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Submitted by Pam on Thu, 07/02/2009 - 23:35
As promised, I am sharing a few images from our trip. If you live in the Pacific Northwest, and are planning "stay-cations" for the summer, perhaps these images will entice you to consider a trip to the San Juan Islands or to Olympic Park.
Our island destination - Orcas! As we approached the landing, the ferry had to stop and wait for this huge 300 foot long raft of logs being pulled by a tiny, tiny, tiny tug boat.
Orcas Island is inhabited by a great many lovely, creative people like the owner of this property who marked the driveway entrance with this boulder decorated with Raggedy Ann dolls and Pooh bear characters! After a few inquiries, I learned that something different appears on the boulder every month.
This beautiful cabinet belongs to my very artistic MIL who lives on the island. Those amazing embossed tin (real tin) panels are from Mexico. And believe it or not, that rustic cabinet, that I have always thought came from Mexico, was actually assembled from a furniture kit from Sears a million years ago!
I am definitely going to duplicate those birds for my Christmas tree!
Artists abound, but none is more visible than the creator of these huge pieces displayed in the Howe Art Sculpture Garden. This is one of several pieces right along side the main road into Eastsound, the largest community on the island. I am estimating it measures about 5' x 6'.
Every one of these spheres spins furiously in the breeze and I can tell you from personal experience - they are mesmerizing. Maybe not so good when you are driving a narrow, curving road with a steep drop-off on the side opposite the sculptures!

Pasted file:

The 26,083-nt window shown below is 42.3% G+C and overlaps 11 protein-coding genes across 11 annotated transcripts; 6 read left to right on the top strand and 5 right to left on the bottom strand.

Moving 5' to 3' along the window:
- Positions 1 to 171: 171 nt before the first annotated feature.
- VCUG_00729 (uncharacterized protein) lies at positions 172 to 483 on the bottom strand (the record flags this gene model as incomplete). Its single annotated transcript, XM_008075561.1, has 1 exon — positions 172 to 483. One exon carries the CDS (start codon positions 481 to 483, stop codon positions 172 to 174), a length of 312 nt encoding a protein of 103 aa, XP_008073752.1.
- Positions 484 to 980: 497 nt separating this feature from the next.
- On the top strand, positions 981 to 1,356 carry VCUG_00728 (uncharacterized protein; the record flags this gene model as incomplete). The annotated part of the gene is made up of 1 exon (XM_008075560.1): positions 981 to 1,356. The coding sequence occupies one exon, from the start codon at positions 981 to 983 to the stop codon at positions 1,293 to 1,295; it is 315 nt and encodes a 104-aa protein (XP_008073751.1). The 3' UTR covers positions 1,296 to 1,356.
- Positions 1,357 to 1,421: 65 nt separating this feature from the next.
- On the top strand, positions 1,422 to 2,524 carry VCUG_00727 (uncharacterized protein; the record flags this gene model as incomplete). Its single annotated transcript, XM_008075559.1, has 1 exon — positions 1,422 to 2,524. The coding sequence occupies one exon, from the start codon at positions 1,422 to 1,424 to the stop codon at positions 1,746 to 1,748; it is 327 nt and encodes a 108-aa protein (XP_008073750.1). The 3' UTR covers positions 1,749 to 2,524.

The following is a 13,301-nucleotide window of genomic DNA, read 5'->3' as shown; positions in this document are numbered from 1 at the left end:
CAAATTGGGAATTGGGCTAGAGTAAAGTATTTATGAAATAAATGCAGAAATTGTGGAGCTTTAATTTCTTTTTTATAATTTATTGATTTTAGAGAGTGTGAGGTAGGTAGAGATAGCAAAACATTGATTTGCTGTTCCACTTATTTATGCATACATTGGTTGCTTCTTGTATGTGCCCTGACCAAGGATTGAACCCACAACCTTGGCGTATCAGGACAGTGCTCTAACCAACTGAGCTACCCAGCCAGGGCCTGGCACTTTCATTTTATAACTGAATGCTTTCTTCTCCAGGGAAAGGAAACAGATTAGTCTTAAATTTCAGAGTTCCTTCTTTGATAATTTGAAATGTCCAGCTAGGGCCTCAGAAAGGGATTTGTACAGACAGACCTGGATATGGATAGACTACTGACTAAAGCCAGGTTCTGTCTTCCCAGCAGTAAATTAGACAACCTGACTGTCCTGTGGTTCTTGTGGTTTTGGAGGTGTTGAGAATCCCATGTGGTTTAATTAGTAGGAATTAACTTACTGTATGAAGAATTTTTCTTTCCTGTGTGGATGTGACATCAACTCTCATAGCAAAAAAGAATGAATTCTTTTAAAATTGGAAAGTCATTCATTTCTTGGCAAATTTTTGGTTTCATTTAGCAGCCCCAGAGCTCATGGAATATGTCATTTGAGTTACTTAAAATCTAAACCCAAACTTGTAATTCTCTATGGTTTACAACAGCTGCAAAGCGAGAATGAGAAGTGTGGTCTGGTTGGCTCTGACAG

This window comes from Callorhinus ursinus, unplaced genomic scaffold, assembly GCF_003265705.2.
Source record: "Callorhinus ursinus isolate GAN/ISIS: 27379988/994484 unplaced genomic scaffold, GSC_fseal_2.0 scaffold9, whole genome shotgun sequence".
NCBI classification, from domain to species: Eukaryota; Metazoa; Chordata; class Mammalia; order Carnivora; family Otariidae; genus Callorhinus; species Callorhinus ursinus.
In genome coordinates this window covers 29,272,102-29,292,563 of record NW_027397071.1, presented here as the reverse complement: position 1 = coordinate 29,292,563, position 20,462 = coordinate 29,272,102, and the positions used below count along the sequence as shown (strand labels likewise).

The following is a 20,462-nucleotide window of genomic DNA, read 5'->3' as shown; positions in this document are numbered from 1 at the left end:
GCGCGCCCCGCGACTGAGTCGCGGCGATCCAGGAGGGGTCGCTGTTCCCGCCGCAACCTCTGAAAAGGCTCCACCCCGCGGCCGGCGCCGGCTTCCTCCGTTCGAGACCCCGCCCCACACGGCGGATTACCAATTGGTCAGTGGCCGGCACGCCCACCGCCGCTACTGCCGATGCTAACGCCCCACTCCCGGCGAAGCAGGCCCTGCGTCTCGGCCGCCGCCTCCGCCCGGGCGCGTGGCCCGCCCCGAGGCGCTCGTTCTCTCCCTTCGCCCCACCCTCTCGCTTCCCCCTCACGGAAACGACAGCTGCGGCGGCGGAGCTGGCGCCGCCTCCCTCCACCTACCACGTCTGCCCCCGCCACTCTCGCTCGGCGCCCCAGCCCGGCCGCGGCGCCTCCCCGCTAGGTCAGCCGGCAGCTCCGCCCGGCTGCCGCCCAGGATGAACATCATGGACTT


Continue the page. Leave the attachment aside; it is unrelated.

And look at this one! It's several feet across and yet almost invisible hanging in the trees.
Sail boats are seen from every shore! These were anchored in the harbor near the ferry landing at Port Townsend, WA, our portal to the Olympic Peninsula.
Our destination for the night was Forks, WA, the only town to be found on the west side of the Olympic Peninsula and blessed with the most rainfall annually of any city in the USA - over 100" annually. It's foggy, rainy weather was considered to be the perfect setting for the hugely popular Twilight tales. Tourism in Forks has skyrocketed, and as you can see, the people of Forks have welcomed the windfall!
Rialto Beach is one of several stunning beaches in the park and probably the most accessible. Unusually severe winter storms left behind huge piles of driftwood and if it hadn't been for the fact that we were in a National Park, I would have brought several pieces home with me!
Every visitor with a camera seemed to find what he thought to be the perfect piece of drift wood to frame one of the off shore islands.
The peninsula is famous for it's rain forests, and none is more beautiful and accessible than the Hoh Rain Forest. The Hoh is one of three temperate rain forests on the peninsula, each receiving over 150" of rain in a year. It was quite unusual that we weren't huddled under umbrellas trying to keep our equipment dry while photographing!
If you can only visit one place in the park, visit the Hoh. The Park Service has built two loop trails through this magical world of magnificent 600 year old moss draped giants.
Can't you just imagine a group of gnomes, fairies or trolls using this mysterious looking remnant of a once towering giant as a council chamber?
Ruby Beach! You could spend a whole day in this one spot walking miles of beach, building driftwood forts, soaking up rays....
"My hero" climbed up onto the rocks to get this close view of Merriman Falls on South Shore Road. The link will also give you directions for visiting many of the other water falls to be found on the peninsula.
It is my hope that every single one of you will one day have the opportunity to visit Olympic Park. It is a unique and very special treasure, and within it's borders are almost unlimited possibilities for experiencing Mother Nature at her best and for nurturing your soul.
Come visit soon!